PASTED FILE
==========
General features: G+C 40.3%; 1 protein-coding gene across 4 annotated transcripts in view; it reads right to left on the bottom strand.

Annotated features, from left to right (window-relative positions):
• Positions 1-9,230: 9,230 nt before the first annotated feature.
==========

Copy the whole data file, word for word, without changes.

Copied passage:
General features: G+C 40.3%; 1 protein-coding gene across 4 annotated transcripts in view; it reads right to left on the bottom strand.

Annotated features, from left to right (window-relative positions):
• Positions 1-9,230: 9,230 nt before the first annotated feature.